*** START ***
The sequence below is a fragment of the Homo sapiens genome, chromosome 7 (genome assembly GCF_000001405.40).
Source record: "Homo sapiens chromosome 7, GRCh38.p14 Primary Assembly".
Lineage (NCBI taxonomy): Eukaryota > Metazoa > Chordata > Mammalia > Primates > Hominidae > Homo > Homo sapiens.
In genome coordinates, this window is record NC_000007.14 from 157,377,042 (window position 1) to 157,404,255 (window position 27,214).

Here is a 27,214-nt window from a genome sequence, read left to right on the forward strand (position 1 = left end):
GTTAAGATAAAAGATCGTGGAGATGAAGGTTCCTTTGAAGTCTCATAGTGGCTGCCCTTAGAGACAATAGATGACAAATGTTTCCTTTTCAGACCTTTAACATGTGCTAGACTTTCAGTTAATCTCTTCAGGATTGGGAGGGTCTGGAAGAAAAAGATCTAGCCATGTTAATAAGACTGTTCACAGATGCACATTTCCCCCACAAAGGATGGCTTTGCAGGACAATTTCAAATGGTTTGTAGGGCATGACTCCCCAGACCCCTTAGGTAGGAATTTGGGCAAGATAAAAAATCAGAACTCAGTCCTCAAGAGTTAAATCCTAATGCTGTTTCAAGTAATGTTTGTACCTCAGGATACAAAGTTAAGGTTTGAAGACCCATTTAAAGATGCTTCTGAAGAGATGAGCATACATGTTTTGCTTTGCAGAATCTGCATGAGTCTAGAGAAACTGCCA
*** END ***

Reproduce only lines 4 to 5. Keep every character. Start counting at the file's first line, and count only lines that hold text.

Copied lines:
In genome coordinates, this window is record NC_000007.14 from 157,377,042 (window position 1) to 157,404,255 (window position 27,214).

Here is a 27,214-nt window from a genome sequence, read left to right on the forward strand (position 1 = left end):